The Evolution of Plan S: As mentioned in the last blog, I was recently asked to speak at the ISMTE North American conference on the evolution of the Plan S. In preparing my talk it seemed remarkable to reflect that only 23 months had passed since Robert-Jan Smits and Marc Schiltz launched Plan S and arguably changed the course of scholarly communication forever.
Since that first announcement we have had periods of reaction, rebellion, consultation, clarification, concession and retrenchment. The most important evolution for many has been the delay of the start to 2021 although that still hasn’t been a long enough delay to allow all the funders to get their policies aligned, indeed the UKRI’s open access policy review is still in progress with only months to go before Plan S is due to start.
For subscription publishers the relaxation of the irrational ban on hybrid journals has been a welcome evolution. Two mechanisms are now available for hybrid journals: transformative agreements or the newly conceived concept of a transformative journal.
Two initiatives that have progressed this year are the development of the journal checker tool and the transparent pricing mechanism. I’ll be blogging more on transparent pricing at a later date but at least publishers now have a couple of alternative frameworks to choose from.
The journal checker tool is due to be launched before the end of 2020. In theory, the user will be able to type in the name of their preferred journal, select their institution, choose their funder, and see if that journal enables compliance with their funder’s OA policy, and if so, via which route. In practice, the tool will never be able to check every aspect of Plan S compliance (the source data just aren’t available) but we can reasonably expect it to become the main resource for compliance checking. So, for the time being the priority for publishers will be to have their journal listed as compliant in the tool.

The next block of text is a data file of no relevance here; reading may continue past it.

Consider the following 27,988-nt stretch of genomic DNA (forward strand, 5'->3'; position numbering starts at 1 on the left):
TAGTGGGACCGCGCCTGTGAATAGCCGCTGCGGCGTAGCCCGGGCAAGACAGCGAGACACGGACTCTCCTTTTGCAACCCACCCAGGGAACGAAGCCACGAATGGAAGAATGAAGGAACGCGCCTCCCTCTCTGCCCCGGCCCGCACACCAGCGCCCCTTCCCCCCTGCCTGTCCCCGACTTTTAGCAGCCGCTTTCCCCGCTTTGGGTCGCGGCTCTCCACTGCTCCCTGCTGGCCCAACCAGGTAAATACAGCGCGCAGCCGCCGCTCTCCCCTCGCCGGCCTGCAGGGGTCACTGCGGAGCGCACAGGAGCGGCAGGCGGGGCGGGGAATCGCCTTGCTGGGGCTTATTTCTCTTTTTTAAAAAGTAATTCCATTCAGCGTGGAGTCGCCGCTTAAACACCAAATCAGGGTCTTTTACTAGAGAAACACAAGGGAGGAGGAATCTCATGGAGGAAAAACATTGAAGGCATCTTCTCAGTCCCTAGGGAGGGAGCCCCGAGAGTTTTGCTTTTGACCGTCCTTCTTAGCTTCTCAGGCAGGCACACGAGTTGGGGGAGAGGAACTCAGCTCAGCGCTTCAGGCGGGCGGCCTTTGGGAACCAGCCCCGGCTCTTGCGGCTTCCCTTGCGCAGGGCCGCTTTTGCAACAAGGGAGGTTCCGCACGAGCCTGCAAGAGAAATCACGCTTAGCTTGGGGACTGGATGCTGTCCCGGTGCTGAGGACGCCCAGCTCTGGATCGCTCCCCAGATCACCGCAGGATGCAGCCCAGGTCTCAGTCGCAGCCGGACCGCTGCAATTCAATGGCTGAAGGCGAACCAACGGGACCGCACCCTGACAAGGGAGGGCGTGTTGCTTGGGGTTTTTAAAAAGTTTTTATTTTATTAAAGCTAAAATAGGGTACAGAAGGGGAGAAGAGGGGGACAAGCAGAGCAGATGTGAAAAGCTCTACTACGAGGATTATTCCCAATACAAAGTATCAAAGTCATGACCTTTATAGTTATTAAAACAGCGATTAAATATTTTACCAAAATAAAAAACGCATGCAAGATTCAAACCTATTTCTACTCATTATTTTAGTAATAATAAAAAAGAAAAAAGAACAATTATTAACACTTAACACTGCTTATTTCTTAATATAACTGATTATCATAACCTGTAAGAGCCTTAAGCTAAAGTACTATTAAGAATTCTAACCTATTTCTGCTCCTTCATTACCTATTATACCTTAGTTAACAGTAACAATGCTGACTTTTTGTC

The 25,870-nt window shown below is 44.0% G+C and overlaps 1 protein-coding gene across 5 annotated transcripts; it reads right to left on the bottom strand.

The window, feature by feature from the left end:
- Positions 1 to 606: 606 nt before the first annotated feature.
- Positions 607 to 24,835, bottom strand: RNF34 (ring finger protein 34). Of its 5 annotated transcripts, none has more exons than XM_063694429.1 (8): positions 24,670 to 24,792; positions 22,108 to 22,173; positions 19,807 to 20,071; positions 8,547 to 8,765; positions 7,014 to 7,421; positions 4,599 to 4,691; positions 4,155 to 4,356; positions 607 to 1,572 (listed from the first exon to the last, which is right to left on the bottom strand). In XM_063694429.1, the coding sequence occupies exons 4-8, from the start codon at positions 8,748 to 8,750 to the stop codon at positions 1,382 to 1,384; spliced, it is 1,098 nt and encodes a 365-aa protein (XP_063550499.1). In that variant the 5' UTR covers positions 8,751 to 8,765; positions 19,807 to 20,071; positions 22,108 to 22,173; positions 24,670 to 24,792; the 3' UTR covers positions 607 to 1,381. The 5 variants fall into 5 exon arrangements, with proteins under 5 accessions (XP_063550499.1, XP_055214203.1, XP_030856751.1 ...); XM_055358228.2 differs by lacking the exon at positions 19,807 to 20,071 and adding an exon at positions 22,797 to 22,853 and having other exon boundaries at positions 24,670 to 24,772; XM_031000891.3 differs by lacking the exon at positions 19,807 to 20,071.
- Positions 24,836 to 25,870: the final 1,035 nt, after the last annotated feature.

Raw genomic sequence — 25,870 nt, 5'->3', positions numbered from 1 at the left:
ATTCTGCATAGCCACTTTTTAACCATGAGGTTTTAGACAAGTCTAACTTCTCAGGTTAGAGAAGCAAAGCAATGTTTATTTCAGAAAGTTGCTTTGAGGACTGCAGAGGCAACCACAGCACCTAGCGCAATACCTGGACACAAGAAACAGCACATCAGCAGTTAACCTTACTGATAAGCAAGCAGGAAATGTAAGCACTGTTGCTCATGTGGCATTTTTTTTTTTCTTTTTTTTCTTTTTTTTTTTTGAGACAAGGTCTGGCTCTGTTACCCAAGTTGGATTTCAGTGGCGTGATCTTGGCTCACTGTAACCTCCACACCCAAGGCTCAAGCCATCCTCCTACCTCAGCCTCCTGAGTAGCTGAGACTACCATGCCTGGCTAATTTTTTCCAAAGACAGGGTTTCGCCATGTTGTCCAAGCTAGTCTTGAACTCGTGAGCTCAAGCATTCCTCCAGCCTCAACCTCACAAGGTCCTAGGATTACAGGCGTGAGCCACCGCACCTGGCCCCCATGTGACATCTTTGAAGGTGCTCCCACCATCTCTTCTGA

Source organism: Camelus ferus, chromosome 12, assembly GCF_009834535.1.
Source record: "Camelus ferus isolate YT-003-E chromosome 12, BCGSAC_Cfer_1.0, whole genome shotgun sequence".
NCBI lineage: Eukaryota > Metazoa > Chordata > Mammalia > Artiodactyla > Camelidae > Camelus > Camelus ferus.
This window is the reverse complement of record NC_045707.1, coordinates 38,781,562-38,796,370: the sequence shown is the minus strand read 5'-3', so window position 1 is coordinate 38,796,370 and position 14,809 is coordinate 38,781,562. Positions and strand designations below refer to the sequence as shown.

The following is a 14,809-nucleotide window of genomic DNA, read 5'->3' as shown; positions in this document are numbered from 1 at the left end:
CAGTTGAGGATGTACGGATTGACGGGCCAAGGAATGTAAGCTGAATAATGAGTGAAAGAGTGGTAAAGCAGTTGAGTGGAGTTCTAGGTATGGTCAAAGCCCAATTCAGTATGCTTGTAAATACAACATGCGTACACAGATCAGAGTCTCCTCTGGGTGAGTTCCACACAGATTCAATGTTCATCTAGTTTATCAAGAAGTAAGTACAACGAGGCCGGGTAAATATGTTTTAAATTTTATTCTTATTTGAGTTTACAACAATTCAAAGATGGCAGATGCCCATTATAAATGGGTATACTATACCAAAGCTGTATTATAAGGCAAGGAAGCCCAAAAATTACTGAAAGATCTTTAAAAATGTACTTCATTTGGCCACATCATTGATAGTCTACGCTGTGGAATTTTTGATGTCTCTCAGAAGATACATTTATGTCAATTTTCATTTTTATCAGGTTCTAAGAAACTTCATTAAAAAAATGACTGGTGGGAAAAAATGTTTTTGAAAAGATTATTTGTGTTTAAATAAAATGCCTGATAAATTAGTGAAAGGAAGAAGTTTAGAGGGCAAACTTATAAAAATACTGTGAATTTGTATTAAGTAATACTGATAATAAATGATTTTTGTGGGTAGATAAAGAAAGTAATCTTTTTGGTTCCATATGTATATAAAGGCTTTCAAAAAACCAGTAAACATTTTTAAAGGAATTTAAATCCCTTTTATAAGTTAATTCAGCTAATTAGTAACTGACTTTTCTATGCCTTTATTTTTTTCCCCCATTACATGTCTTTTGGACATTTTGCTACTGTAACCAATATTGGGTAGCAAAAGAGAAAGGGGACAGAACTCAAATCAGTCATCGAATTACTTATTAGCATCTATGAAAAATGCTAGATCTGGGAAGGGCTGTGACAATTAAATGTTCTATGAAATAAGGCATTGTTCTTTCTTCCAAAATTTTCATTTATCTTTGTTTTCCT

One evolution that hasn’t materialized is a wave of support for Plan S from other funders, in fact Coalition S has lost more than it has gained with the European Research Council withdrawing its support this year. They do, however, now have a new Executive Director Johan Rooryck and a permanent home and staff at the European Science Foundation.
One development that we hadn’t anticipated was the launch of what Coalition S calls its Rights Retention Strategy. This was pitched as a clever wheeze to bounce subscription publishers into a zero embargo archiving policy but one has to ask if the unintended consequences of forcing authors to relinquish rights in their work might backfire. Publishers have been conspicuously silent in their response to the strategy.
The final piece of the Plan S jigsaw that we are all waiting to see is the commitment from the funders to take on the costs of open access publishing in full. Given the pressure on research funding in Europe from responses to the COVID-19 pandemic it is going to be a massive challenge for funders to make that commitment, and without the money to back up the policies there remains the possibility that Plan S may yet disappear in a puff of dust.